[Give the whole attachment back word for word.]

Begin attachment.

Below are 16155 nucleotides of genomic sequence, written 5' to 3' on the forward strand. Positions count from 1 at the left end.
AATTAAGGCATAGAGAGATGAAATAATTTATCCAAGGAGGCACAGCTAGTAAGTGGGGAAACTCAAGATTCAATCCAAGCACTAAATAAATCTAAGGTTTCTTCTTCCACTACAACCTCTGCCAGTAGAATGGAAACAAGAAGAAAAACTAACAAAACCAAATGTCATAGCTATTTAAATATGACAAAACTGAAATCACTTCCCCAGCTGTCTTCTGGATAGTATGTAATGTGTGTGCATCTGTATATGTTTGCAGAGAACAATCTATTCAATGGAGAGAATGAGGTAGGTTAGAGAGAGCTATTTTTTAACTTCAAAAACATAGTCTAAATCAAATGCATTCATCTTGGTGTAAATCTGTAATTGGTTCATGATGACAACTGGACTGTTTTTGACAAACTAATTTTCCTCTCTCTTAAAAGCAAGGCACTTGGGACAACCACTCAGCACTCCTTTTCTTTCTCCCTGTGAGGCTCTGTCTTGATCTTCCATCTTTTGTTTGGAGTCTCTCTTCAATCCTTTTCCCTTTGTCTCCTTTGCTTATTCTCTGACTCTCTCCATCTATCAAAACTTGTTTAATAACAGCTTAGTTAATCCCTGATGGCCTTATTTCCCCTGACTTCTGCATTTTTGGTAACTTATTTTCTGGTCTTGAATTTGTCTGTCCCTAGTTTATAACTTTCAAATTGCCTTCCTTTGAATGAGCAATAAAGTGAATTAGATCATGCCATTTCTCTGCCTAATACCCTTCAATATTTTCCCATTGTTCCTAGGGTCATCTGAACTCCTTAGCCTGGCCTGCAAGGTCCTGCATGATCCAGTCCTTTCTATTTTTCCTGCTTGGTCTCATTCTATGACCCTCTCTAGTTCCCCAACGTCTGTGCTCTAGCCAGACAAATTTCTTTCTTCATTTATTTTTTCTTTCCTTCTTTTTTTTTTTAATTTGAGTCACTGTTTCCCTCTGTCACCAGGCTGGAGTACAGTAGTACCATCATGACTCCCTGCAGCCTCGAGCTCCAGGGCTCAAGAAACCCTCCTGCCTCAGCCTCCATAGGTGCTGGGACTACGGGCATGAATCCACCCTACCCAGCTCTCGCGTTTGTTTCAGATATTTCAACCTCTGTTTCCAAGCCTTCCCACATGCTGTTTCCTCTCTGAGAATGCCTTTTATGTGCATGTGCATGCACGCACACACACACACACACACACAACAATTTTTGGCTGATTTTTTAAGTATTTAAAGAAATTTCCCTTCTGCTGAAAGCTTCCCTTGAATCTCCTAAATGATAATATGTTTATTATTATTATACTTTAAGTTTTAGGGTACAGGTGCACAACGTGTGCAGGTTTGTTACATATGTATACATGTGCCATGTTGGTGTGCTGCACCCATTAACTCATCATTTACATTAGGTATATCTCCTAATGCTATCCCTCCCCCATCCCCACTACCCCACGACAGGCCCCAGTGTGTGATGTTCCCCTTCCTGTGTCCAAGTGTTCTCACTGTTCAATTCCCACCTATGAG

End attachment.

Below are 16155 nucleotides of genomic sequence, written 5' to 3' on the forward strand. Positions count from 1 at the left end.
AATTAAGGCATAGAGAGATGAAATAATTTATCCAAGGAGGCACAGCTAGTAAGTGGGGAAACTCAAGATTCAATCCAAGCACTAAATAAATCTAAGGTTTCTTCTTCCACTACAACCTCTGCCAGTAGAATGGAAACAAGAAGAAAAACTAACAAAACCAAATGTCATAGCTATTTAAATATGACAAAACTGAAATCACTTCCCCAGCTGTCTTCTGGATAGTATGTAATGTGTGTGCATCTGTATATGTTTGCAGAGAACAATCTATTCAATGGAGAGAATGAGGTAGGTTAGAGAGAGCTATTTTTTAACTTCAAAAACATAGTCTAAATCAAATGCATTCATCTTGGTGTAAATCTGTAATTGGTTCATGATGACAACTGGACTGTTTTTGACAAACTAATTTTCCTCTCTCTTAAAAGCAAGGCACTTGGGACAACCACTCAGCACTCCTTTTCTTTCTCCCTGTGAGGCTCTGTCTTGATCTTCCATCTTTTGTTTGGAGTCTCTCTTCAATCCTTTTCCCTTTGTCTCCTTTGCTTATTCTCTGACTCTCTCCATCTATCAAAACTTGTTTAATAACAGCTTAGTTAATCCCTGATGGCCTTATTTCCCCTGACTTCTGCATTTTTGGTAACTTATTTTCTGGTCTTGAATTTGTCTGTCCCTAGTTTATAACTTTCAAATTGCCTTCCTTTGAATGAGCAATAAAGTGAATTAGATCATGCCATTTCTCTGCCTAATACCCTTCAATATTTTCCCATTGTTCCTAGGGTCATCTGAACTCCTTAGCCTGGCCTGCAAGGTCCTGCATGATCCAGTCCTTTCTATTTTTCCTGCTTGGTCTCATTCTATGACCCTCTCTAGTTCCCCAACGTCTGTGCTCTAGCCAGACAAATTTCTTTCTTCATTTATTTTTTCTTTCCTTCTTTTTTTTTTTAATTTGAGTCACTGTTTCCCTCTGTCACCAGGCTGGAGTACAGTAGTACCATCATGACTCCCTGCAGCCTCGAGCTCCAGGGCTCAAGAAACCCTCCTGCCTCAGCCTCCATAGGTGCTGGGACTACGGGCATGAATCCACCCTACCCAGCTCTCGCGTTTGTTTCAGATATTTCAACCTCTGTTTCCAAGCCTTCCCACATGCTGTTTCCTCTCTGAGAATGCCTTTTATGTGCATGTGCATGCACGCACACACACACACACACACACAACAATTTTTGGCTGATTTTTTAAGTATTTAAAGAAATTTCCCTTCTGCTGAAAGCTTCCCTTGAATCTCCTAAATGATAATATGTTTATTATTATTATACTTTAAGTTTTAGGGTACAGGTGCACAACGTGTGCAGGTTTGTTACATATGTATACATGTGCCATGTTGGTGTGCTGCACCCATTAACTCATCATTTACATTAGGTATATCTCCTAATGCTATCCCTCCCCCATCCCCACTACCCCACGACAGGCCCCAGTGTGTGATGTTCCCCTTCCTGTGTCCAAGTGTTCTCACTGTTCAATTCCCACCTATGAG